Yesterday, Andy Haldane, a Chief Economist at the Bank of England, expressed his opinion that working from home is stifling creativity, and that the value of virtual discussions is far inferior to those that happen face-to-face, where trust can be built in person. The impact on productivity as a consequence was highlighted, too, which may have a long-lasting impact on the UK's economy at this pivotal recovery stage.
Indeed, the business world has faced challenges throughout the whole of the Coronavirus period, and continues to face uncertainty as regions enter different phases of tiered restrictions. For now, the latest Government advice remains: work from home if possible. The world of work will certainly have been changed due to the impact of the COVID pandemic. Whether firms strive to reduce their spend on overheads such as expensive offices, or they offer more flexible working terms for their employees as home and life barriers become blurred, the future of physical meet ups has changed for the long-term.
As one of the most challenging periods in living memory for businesses, The Future Strategy Club (https://futurestrategyclub.com) - a lean and transparent agency of high-calibre freelance consultants - have pulled together their top business brains to provide a robust post-COVID Survival Guide, designed to ensure that firms come through this period stronger than ever. For the FSC, it is clear that the meaning of physical space has changed forever, and employers should approach work with a new, more flexible, mindset:
Gurtej Sandhu, a member of the FSC and former Digital Director at The Times:
"I have found it almost suffocating working all day, everyday in my home office; it limits creativity. Walking the dog has really helped me. A creative space is a thinking space. Zoom can be exhausting, for example. It requires hours of concentration and focus. After lockdown, the aim of a healthy work/life balance will finally be made a reality by those who are in a position to make it happen. Business leaders have realised that they need to enjoy life, make the impact they want to make and have a more enriching lifestyle.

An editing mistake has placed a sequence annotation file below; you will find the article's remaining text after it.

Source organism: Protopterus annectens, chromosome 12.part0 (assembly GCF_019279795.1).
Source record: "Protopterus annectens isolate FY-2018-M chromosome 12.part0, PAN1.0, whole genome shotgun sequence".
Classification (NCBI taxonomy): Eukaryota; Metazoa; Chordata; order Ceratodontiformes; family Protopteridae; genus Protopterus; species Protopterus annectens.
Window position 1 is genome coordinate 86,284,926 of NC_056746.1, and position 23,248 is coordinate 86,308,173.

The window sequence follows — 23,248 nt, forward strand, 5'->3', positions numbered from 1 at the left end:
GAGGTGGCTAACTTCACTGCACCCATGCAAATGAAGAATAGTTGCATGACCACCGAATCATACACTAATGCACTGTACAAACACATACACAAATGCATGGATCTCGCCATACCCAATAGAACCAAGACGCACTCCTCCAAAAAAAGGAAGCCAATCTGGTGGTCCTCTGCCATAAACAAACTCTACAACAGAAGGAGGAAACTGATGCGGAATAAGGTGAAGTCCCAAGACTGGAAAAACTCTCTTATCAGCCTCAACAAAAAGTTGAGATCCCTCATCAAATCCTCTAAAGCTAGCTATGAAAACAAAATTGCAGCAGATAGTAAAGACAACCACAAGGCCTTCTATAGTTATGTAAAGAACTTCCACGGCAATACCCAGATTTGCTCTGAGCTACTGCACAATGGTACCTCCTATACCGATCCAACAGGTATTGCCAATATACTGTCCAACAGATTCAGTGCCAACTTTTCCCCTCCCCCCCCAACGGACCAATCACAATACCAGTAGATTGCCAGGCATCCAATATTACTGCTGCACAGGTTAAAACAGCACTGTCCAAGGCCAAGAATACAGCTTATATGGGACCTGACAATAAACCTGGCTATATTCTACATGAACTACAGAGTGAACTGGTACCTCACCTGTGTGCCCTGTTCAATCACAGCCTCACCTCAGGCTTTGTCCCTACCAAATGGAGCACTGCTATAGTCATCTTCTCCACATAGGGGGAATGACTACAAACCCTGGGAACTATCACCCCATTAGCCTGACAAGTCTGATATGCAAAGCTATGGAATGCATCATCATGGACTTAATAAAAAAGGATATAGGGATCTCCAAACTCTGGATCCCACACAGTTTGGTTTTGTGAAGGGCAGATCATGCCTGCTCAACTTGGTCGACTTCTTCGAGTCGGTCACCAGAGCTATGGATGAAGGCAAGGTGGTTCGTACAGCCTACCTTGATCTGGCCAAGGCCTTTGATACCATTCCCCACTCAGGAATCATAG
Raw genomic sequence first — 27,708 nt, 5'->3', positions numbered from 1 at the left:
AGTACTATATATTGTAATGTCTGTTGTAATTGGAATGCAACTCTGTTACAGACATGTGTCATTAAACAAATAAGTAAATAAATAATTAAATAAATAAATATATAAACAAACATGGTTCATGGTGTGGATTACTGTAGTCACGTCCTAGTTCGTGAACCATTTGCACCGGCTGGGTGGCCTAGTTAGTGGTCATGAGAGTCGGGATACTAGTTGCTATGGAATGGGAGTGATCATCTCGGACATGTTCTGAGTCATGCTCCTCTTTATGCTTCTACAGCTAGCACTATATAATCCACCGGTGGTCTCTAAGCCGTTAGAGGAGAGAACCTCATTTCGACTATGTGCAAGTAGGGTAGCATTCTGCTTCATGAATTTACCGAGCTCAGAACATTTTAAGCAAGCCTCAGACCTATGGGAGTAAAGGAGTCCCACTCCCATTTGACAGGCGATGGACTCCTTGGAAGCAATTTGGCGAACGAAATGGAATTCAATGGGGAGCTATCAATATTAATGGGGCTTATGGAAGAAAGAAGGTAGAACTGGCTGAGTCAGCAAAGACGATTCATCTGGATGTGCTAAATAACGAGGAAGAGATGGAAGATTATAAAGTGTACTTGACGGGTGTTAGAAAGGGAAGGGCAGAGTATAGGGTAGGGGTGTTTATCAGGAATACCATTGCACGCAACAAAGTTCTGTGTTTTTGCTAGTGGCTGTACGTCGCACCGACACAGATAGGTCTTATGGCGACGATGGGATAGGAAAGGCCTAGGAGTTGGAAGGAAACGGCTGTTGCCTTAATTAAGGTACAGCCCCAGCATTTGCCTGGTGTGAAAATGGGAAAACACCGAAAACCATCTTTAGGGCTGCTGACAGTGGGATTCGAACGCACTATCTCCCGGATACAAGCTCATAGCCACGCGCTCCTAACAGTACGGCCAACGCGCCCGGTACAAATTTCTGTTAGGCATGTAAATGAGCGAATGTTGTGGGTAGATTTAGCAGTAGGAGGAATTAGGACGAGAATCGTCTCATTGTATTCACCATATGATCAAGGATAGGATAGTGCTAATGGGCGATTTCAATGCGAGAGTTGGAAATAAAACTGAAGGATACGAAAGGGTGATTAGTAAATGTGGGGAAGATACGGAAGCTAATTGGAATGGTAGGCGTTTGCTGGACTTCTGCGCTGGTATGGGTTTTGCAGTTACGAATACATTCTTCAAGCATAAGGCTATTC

Lockdown has shown that for thousands of businesses, transformation is happening - whether this is changes to our workspace or finding a fresh recognition of the value of human contact. Companies have realised that the process of sharing ideas is highly important, and this needs to be considered when firms are looking to transform."
Hema Bakhshi, a member of the FSC and former Director of the Future of Work at Santander:
"Post-Covid, human connection will remain hugely important. People need to be able to collaborate, have conversations and create together. The period of lockdown has demonstrated that there are ways to get that value remotely but coming together brings a different dynamic face-to-face. I would therefore hope that, while the traditional 9-5 becomes more flexible, people can still come together. Perhaps the meaning and purpose of the office can evolve so that they are used more creatively and used differently to help people tap into their sense of community and innovation."
Laurence Shorter, author and a member of the FSC :
"I have learned that I do not want to go back to the working habits I had before. I have learned to cherish the creation of space to think. I’ve learned to give myself time to get clear on what matters and bring this into my day-today work. I would like to go back to face-to-face interaction; but in a more strategic and discerning way. Coming together for creative tasks or for a certain purpose will remain important but carrying out the actual work may now happen separately."